Eddy Cue, Apple's newly appointed head of everything services, gets profiled

Eddie Cue profiled

Eddy Cue, Apple’s Senior Vice President of Internet Software and Services, is now really, truly in change of everything data and ecommerce driven at Apple, thanks to the recent management shakeups. That includes Siri and iOS 6 Maps, both of which have received negative feedback during their respective launches. And that's in addition to his continuing role as head of the iTunes, iCloud, and App Stores. Enter CNET, just-in-time profile.

CNET focused on the 23-year Apple veteran’s role at the company, one of negotiator. Cue has facilitated deals with record labels and movie studios, and keeps the peace with various partners, including preventing a meltdown in the relationship between Apple and the record labels in 2007. He is known for his cool disposition and being level-headed, which helped him get along with Steve Jobs.

But despite the fact that he is known primarily for negotiation with media companies, Cue has held a great deal of responsibility for the technical side of Apple’s business, as CNET’s Greg Sandoval reports:

Cue started in Apple's IT department when he joined Apple in 1989 and quickly moved up to overseeing areas in the software engineering and customer service units. In 1998, he helped build Apple's online store.

On April 28, 2003, Cue was at the helm when the iTunes Music Store (now just called the iTunes Store) launched. The dazzling success of the Web retail outlet is Silicon Valley lore now. A little over a year after launch iTunes had sold 100 million songs. Three years later, the site had sold 1 billion songs. As of this September, more than 20 billion songs had been sold at iTunes.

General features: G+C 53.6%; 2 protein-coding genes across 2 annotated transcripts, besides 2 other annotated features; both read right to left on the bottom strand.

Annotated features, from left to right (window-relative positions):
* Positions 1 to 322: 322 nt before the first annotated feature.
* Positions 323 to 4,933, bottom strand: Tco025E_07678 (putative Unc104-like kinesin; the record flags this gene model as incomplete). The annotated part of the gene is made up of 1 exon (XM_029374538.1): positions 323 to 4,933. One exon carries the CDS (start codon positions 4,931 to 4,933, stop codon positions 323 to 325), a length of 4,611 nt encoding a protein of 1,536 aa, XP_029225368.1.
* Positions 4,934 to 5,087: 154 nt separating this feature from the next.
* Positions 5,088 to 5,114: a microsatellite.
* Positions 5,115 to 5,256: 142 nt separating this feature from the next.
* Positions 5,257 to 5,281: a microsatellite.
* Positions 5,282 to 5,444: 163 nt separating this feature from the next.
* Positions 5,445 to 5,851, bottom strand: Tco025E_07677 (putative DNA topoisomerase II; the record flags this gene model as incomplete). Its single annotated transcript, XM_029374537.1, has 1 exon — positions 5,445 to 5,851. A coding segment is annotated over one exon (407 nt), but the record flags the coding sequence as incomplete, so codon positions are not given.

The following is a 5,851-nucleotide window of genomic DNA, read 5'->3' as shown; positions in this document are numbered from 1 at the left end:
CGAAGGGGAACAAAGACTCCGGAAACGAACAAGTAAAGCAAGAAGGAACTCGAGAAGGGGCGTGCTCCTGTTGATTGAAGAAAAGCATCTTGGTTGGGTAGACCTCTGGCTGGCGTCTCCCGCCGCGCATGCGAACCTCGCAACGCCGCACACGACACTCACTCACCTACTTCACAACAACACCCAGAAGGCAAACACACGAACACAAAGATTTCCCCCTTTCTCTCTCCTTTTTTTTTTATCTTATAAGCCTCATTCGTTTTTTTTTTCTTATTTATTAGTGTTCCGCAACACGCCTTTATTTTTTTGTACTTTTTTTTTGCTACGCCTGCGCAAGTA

Cue was given MobileMe after its much-maligned launch in 2008. Three years later, MobileMe turned into iCloud, which Apple says now boasts 150 million users. With Maps and Siri now under his purview, Cue now directly controls all major aspects of Apple’s internet presence. After the mixed reception of Maps, Apple is now counting on Cue to lead the charge in spotting issues and correcting them as soon as possible. Given that he was able to take the wreckage of MobileMe and turn it into something that just works for many of Apple’s customers, Cue seems to be the right choice to fix Apple’s Map problems. Given the nature of both Maps and Siri, we should know for sure sooner rather than later.

Source: CNET

Joseph Keller

Joseph Keller is a news reporter for iMore. He's also chilling out and having a sandwich.

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